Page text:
The Spider Healing Chant

For fevers, colds, flues, and other assorted nasties. In this chant, the spider is a benevolent spirit that is called by you to assist the patient. Her job is to drive out the sickness by using her web to entangle the spirit of the illness. In the chant, the diseased spirit is told that it will be used as the spider's steed, and therefore will be harnessed and eventually driven out of the body. The "sister" is another spider who comes to aid the first and finishes out the cure.

The explanations in parentheses should not be spoken aloud. The chant should be said three times every half hour until the fever breaks, and then thrice a day for nine days, or longer should the disease be a more difficult one. You may also wish to hang a rubber or stuffed spider in the sick room until the patient recovers, empowered to "take off" the illness from the individual. If cleansed properly, the spider can be used on a repetitive basis.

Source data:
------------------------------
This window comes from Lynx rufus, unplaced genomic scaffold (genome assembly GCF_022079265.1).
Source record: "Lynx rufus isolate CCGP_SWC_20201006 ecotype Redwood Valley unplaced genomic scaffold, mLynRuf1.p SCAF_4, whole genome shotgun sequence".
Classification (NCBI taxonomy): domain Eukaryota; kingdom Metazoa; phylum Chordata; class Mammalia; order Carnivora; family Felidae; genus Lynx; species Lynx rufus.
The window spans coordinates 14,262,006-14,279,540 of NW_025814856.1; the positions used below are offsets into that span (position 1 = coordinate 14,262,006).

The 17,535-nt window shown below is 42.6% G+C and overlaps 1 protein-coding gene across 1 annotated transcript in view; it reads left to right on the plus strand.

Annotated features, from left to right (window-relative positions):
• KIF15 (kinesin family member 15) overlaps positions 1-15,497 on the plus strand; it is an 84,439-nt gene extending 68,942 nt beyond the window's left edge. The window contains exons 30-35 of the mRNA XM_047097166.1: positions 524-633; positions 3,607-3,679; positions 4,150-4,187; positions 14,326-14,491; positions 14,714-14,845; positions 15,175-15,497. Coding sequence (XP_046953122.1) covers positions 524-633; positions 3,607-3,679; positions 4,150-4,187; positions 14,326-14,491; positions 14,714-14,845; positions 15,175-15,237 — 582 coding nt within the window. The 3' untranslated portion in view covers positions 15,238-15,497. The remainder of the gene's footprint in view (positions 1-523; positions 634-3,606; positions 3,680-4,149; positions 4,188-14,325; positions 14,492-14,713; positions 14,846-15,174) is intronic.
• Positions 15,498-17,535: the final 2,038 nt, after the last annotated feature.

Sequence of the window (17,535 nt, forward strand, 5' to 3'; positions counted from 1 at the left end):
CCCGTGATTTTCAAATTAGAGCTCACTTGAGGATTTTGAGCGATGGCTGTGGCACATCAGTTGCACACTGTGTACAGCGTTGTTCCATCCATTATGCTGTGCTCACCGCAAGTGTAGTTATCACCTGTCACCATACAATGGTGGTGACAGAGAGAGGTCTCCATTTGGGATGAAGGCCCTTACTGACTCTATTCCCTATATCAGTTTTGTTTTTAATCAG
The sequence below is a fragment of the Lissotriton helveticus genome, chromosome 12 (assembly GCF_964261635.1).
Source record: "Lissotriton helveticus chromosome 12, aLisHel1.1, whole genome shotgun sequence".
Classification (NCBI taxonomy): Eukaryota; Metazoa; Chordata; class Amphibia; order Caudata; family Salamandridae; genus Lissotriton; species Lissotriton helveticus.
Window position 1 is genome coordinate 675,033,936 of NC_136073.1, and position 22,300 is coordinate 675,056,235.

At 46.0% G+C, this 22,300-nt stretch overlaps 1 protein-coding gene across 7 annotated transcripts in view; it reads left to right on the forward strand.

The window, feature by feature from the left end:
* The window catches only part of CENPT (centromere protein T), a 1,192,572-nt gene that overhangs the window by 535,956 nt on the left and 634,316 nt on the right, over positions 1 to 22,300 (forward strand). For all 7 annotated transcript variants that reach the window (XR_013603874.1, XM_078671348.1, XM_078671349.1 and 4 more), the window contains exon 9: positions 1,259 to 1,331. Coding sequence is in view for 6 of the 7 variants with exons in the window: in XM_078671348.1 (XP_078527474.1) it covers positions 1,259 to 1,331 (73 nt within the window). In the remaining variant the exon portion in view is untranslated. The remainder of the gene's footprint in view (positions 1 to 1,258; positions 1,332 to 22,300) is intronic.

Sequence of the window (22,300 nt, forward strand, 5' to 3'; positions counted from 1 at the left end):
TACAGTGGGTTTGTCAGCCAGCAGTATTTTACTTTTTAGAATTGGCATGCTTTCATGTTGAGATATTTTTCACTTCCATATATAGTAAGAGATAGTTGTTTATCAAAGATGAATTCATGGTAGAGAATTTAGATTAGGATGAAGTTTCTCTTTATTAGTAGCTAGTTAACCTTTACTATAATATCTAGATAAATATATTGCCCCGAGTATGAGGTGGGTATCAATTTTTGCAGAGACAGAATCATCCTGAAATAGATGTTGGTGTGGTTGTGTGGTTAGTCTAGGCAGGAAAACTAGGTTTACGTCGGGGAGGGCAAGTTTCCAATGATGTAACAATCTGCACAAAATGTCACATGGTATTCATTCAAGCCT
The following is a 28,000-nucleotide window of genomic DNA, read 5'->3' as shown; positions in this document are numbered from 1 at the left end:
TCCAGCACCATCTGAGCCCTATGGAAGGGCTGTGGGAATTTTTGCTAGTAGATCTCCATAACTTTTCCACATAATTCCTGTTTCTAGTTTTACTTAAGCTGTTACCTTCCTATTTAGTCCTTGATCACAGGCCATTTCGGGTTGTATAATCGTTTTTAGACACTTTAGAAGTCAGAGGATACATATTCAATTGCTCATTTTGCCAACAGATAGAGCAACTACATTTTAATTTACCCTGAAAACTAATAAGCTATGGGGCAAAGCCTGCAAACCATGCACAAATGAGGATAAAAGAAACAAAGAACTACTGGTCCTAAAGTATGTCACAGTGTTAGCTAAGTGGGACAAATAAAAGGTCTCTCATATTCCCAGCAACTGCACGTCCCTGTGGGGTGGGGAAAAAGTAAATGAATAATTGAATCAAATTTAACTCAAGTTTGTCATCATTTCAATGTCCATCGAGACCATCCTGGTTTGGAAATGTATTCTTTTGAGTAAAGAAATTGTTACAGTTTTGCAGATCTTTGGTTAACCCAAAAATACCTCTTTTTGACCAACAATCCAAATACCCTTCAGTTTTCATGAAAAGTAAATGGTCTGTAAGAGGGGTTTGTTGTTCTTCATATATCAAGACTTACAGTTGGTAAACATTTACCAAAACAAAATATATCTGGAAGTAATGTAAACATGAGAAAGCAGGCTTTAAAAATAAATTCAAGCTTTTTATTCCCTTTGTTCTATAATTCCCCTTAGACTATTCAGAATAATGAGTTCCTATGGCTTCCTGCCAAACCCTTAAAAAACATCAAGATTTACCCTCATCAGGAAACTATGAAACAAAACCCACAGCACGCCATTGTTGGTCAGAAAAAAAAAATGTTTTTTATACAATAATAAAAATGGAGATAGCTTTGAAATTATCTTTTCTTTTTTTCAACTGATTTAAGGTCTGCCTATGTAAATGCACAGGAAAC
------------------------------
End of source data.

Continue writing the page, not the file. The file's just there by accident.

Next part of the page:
In the eleventh century, the magickal person sang the chant/charm first in the patient's right ear, then in the left, and then over the crown of the head. Names of divinity or famous personages like Maximianus, Malchus, Johannes, Martimianus, Dionisisus, Constantinus, and Serafion were written on small wafers, which were strung on a red thread and hung about the patient's neck until the illness totally left the body.

Here a spider-wight (spirit) came in.
She had her web
(to trap you) in her hand.
She said that you were her steed,
she laid her cords on your neck.
They began to set off from the land

(leave the body).

As soon as they came from the land,
then they began to cool
(fever reduction).
Then the sister of the beast came in.
She put an end to it
(sealed the healing so that disease could not return)
and she swore oaths
(created a warding effect)
that this should never hurt the sick person
nor him or her who could obtain this charm
or knew how to sing this charm.
So mote it be.

Follow by drawing the equal-armed cross in the air and say: "It is so."

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